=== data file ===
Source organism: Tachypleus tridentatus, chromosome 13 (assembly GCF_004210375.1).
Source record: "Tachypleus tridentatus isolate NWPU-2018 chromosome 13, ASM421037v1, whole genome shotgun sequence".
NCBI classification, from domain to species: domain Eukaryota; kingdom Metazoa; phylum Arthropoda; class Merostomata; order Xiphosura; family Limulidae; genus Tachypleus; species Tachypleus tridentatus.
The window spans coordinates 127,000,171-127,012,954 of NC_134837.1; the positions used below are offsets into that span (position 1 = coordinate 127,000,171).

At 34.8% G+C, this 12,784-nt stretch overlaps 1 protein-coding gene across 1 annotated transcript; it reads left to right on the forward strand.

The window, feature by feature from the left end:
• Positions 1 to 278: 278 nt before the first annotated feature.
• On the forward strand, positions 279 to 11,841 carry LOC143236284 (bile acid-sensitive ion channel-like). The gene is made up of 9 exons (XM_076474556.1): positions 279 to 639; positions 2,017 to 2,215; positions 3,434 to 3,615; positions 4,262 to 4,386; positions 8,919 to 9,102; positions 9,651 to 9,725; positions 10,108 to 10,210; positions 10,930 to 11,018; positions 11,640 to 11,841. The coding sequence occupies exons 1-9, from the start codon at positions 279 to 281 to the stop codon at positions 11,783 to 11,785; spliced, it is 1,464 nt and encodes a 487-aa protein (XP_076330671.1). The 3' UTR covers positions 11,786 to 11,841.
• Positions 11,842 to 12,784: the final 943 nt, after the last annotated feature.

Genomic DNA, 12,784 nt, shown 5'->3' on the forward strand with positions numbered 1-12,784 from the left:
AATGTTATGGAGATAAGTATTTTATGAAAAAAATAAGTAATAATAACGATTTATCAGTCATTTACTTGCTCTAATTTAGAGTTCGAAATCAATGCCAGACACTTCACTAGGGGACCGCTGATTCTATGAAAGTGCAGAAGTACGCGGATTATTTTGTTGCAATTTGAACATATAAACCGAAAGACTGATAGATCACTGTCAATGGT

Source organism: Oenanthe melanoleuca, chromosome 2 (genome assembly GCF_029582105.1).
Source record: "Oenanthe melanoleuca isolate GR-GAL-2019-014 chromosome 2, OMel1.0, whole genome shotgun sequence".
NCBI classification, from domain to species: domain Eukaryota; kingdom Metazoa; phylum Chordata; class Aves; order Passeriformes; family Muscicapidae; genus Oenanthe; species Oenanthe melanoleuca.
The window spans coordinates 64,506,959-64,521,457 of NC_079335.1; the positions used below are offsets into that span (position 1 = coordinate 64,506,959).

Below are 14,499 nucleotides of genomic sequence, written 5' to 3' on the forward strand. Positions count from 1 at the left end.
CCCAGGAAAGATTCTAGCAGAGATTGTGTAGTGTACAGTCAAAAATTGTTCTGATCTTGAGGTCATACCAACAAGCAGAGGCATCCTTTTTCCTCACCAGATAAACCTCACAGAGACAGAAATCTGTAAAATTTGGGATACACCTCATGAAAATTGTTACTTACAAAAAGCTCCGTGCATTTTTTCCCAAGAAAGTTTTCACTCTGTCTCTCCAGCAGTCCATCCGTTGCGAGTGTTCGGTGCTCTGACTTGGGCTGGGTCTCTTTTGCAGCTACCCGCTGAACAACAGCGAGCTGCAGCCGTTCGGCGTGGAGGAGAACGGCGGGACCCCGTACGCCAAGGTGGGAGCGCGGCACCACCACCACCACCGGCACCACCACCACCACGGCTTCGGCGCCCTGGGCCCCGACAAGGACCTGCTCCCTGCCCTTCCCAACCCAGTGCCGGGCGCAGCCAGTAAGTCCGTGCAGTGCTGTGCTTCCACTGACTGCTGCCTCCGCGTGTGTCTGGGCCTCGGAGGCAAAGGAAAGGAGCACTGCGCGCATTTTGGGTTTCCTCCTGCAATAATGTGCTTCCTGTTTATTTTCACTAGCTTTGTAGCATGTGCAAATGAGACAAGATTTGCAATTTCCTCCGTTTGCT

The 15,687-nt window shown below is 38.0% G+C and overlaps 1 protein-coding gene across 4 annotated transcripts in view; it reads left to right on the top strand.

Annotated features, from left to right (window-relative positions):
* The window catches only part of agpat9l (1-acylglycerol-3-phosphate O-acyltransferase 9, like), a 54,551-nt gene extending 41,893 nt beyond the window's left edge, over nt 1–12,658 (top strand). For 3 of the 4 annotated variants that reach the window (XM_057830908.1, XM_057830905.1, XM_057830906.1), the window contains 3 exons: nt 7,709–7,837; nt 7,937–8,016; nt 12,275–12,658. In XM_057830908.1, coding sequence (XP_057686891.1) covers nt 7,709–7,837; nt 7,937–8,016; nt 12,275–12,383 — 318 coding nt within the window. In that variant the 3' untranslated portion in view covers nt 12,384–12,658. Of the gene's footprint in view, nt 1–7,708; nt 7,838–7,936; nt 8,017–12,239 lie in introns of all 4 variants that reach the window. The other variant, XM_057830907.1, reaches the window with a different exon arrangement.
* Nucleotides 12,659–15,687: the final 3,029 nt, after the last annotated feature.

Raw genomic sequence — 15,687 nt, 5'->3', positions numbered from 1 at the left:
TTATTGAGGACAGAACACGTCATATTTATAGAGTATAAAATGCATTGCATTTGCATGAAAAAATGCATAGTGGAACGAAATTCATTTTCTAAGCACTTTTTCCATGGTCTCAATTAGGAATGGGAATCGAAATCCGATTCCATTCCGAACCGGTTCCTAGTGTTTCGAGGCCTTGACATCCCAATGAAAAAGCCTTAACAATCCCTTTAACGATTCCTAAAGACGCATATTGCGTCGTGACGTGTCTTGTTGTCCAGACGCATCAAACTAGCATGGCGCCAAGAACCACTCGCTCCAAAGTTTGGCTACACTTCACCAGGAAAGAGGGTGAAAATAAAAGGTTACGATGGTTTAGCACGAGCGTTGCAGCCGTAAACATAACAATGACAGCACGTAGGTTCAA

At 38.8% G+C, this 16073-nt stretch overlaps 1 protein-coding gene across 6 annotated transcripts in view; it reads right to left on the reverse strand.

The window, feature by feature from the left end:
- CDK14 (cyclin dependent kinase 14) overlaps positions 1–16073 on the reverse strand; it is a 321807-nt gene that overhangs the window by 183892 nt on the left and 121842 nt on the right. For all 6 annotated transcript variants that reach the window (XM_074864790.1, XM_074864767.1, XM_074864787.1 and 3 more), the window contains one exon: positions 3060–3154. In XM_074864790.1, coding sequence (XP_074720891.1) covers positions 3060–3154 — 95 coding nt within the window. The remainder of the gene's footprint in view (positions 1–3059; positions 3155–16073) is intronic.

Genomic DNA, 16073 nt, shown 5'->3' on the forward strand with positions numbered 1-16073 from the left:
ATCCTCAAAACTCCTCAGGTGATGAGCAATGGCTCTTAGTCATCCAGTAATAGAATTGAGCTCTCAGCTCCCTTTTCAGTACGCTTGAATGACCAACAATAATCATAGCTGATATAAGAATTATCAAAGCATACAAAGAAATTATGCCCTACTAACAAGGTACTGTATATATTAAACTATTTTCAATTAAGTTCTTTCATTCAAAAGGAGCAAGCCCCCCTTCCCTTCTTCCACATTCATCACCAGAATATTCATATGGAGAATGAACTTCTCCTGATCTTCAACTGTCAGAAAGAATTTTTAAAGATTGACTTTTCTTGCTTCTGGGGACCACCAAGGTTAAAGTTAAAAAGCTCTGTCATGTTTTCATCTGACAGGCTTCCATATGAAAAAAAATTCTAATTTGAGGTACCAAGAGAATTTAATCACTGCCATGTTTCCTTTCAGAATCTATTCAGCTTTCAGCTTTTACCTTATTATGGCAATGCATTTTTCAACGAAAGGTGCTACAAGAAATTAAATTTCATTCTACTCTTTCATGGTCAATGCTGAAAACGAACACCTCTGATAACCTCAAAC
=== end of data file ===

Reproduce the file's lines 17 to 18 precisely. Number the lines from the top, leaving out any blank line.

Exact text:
CCCAGGAAAGATTCTAGCAGAGATTGTGTAGTGTACAGTCAAAAATTGTTCTGATCTTGAGGTCATACCAACAAGCAGAGGCATCCTTTTTCCTCACCAGATAAACCTCACAGAGACAGAAATCTGTAAAATTTGGGATACACCTCATGAAAATTGTTACTTACAAAAAGCTCCGTGCATTTTTTCCCAAGAAAGTTTTCACTCTGTCTCTCCAGCAGTCCATCCGTTGCGAGTGTTCGGTGCTCTGACTTGGGCTGGGTCTCTTTTGCAGCTACCCGCTGAACAACAGCGAGCTGCAGCCGTTCGGCGTGGAGGAGAACGGCGGGACCCCGTACGCCAAGGTGGGAGCGCGGCACCACCACCACCACCGGCACCACCACCACCACGGCTTCGGCGCCCTGGGCCCCGACAAGGACCTGCTCCCTGCCCTTCCCAACCCAGTGCCGGGCGCAGCCAGTAAGTCCGTGCAGTGCTGTGCTTCCACTGACTGCTGCCTCCGCGTGTGTCTGGGCCTCGGAGGCAAAGGAAAGGAGCACTGCGCGCATTTTGGGTTTCCTCCTGCAATAATGTGCTTCCTGTTTATTTTCACTAGCTTTGTAGCATGTGCAAATGAGACAAGATTTGCAATTTCCTCCGTTTGCT

The 15,687-nt window shown below is 38.0% G+C and overlaps 1 protein-coding gene across 4 annotated transcripts in view; it reads left to right on the top strand.